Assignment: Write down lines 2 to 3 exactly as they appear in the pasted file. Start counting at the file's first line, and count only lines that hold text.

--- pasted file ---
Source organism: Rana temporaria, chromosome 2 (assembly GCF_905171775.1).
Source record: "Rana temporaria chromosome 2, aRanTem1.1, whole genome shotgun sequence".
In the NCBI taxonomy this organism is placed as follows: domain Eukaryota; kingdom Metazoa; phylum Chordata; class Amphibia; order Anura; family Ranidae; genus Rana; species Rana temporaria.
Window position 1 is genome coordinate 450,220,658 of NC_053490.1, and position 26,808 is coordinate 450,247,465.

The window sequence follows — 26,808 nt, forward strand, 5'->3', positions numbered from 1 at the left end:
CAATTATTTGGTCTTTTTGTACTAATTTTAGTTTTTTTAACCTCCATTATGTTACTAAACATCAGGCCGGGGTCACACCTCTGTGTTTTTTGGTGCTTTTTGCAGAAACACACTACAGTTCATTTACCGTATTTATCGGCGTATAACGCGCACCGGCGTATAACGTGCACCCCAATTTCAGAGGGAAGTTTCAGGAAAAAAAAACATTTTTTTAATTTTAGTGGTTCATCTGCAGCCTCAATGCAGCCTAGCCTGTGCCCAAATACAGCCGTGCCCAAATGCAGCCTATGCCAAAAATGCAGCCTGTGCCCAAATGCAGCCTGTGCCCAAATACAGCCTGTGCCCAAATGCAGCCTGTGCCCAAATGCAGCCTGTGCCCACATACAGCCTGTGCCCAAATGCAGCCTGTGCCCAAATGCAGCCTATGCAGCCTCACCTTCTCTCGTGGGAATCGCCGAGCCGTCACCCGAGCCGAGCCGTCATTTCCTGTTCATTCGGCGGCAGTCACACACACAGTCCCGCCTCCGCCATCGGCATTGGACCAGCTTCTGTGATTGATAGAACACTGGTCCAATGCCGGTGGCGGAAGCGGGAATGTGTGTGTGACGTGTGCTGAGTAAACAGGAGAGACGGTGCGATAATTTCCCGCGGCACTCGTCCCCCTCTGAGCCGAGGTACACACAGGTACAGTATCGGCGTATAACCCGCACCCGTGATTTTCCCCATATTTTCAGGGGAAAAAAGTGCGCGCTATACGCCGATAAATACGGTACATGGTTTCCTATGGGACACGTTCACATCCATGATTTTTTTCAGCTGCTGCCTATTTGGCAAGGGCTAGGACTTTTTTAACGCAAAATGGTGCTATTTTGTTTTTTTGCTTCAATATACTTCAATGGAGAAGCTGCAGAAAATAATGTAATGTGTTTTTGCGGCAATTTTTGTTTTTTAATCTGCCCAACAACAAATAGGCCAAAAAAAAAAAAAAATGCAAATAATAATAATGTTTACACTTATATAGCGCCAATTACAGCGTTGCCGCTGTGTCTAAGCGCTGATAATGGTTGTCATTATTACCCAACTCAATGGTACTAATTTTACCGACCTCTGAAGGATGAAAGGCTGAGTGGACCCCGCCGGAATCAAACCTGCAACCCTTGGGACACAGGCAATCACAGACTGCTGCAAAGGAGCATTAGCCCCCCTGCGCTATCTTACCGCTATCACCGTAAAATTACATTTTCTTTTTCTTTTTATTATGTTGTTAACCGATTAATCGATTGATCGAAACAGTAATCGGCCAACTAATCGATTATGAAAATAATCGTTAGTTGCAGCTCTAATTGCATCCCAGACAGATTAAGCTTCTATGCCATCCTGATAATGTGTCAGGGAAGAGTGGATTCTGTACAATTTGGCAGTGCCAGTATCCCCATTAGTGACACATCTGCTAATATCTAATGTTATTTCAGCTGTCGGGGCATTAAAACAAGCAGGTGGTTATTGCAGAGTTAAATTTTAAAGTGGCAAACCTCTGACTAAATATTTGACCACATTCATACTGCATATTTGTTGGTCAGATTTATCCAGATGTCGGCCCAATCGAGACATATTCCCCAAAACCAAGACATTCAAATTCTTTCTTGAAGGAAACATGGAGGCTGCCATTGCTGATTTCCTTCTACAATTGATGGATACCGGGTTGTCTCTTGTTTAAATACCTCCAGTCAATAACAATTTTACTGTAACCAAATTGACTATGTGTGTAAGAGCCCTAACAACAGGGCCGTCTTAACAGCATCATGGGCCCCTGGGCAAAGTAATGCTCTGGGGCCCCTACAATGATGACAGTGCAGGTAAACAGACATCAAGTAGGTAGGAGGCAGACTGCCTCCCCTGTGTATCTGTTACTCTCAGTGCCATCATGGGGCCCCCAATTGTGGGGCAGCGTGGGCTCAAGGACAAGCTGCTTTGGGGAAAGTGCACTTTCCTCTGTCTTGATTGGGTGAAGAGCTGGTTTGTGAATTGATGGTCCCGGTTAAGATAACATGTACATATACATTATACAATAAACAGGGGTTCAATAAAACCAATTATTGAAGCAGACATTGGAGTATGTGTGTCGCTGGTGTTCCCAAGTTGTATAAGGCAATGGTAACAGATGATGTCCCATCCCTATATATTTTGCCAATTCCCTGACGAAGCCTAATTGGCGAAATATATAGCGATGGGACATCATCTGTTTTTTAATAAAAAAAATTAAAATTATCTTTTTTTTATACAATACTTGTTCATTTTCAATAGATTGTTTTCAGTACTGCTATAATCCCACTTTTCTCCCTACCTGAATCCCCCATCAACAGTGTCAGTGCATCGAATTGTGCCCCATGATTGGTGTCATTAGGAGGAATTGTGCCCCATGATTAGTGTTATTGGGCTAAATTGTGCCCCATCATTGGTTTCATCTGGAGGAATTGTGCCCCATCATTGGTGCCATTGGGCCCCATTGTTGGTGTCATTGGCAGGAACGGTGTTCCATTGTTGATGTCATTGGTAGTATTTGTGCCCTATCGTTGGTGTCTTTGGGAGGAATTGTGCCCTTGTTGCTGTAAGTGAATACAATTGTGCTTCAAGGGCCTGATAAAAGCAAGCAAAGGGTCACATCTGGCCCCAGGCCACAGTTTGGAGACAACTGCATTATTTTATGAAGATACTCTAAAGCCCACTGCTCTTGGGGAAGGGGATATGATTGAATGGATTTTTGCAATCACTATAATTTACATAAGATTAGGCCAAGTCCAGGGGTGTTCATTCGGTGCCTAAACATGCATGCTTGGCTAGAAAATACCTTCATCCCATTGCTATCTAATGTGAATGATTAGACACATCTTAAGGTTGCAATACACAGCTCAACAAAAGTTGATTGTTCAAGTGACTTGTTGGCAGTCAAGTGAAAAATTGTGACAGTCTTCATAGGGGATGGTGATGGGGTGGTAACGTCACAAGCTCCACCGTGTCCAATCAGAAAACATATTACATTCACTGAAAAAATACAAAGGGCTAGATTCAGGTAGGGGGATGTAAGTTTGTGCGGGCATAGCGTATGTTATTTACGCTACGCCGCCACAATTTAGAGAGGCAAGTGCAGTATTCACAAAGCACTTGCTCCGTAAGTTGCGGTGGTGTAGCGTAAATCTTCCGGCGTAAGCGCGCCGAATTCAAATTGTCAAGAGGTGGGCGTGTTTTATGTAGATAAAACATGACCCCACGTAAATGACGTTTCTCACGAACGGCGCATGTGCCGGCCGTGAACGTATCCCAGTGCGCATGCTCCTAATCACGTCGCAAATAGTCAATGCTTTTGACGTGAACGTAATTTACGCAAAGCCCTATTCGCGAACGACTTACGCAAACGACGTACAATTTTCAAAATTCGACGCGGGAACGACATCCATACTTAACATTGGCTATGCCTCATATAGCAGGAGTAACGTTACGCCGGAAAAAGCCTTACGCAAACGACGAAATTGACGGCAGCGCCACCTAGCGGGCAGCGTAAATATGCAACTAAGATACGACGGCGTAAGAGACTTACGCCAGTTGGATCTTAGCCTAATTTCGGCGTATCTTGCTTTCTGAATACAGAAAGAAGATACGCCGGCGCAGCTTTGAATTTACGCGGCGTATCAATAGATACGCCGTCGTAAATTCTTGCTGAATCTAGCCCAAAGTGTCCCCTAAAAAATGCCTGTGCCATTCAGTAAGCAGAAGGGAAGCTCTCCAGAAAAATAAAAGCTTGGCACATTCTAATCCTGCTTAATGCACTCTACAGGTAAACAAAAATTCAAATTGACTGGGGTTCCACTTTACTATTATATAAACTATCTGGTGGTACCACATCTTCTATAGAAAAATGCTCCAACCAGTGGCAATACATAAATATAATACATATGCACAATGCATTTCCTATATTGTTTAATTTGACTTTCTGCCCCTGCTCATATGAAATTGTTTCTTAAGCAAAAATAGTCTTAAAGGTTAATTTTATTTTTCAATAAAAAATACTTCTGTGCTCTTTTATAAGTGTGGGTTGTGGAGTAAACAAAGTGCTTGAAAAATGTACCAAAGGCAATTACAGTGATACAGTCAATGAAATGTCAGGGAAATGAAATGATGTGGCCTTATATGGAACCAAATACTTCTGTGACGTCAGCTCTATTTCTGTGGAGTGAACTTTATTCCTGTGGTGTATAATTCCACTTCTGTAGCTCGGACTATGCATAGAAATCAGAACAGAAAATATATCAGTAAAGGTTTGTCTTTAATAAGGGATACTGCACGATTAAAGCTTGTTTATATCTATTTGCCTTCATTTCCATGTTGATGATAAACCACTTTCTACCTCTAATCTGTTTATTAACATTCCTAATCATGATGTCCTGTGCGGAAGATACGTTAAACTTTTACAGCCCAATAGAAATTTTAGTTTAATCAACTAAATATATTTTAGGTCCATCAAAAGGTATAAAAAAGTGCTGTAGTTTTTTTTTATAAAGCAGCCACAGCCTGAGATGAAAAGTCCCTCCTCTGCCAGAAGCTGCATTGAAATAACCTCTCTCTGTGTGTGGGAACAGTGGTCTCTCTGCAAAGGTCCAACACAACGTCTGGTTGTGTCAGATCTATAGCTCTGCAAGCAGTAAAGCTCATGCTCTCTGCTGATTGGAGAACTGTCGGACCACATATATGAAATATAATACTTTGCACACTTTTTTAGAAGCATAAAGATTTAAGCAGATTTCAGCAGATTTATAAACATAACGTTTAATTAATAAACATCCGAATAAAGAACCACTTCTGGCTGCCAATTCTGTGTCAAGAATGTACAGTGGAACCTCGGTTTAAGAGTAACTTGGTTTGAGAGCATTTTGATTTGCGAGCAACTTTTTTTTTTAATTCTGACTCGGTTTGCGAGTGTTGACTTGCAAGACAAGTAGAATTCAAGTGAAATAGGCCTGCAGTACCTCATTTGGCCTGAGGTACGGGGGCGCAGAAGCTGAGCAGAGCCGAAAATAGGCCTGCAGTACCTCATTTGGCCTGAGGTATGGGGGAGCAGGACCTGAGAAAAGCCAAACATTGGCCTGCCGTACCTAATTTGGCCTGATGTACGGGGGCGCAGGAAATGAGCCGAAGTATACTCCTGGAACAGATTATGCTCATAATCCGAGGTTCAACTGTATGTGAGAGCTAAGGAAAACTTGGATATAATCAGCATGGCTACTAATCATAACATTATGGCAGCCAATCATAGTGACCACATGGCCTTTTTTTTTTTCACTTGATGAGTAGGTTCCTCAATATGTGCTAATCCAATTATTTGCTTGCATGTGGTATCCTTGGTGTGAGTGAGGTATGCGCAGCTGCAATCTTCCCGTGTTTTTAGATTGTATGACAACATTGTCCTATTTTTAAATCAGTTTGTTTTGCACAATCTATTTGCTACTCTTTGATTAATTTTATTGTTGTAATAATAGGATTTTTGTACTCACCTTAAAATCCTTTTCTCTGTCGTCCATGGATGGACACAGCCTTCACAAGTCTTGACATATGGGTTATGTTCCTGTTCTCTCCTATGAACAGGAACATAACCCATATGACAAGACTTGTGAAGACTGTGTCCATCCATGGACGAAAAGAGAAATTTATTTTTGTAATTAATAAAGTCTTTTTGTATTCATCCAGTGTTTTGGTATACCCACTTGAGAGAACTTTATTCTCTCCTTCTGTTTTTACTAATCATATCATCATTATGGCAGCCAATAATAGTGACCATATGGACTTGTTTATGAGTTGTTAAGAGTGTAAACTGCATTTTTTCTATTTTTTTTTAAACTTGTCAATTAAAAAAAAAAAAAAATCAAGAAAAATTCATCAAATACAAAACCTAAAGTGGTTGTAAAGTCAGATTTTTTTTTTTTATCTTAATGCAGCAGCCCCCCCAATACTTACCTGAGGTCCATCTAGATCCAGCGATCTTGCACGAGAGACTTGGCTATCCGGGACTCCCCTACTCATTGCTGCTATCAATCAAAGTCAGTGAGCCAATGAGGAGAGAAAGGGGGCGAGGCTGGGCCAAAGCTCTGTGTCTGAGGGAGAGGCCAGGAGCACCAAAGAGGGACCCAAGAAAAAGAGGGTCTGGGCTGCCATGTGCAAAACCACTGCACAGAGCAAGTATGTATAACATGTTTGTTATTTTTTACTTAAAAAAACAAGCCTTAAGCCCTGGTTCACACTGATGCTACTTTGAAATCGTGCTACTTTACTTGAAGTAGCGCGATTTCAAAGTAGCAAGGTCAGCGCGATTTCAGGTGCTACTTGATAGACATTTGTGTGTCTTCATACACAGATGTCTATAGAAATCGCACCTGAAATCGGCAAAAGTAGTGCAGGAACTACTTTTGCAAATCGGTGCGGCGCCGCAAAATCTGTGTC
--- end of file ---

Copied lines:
Source record: "Rana temporaria chromosome 2, aRanTem1.1, whole genome shotgun sequence".
In the NCBI taxonomy this organism is placed as follows: domain Eukaryota; kingdom Metazoa; phylum Chordata; class Amphibia; order Anura; family Ranidae; genus Rana; species Rana temporaria.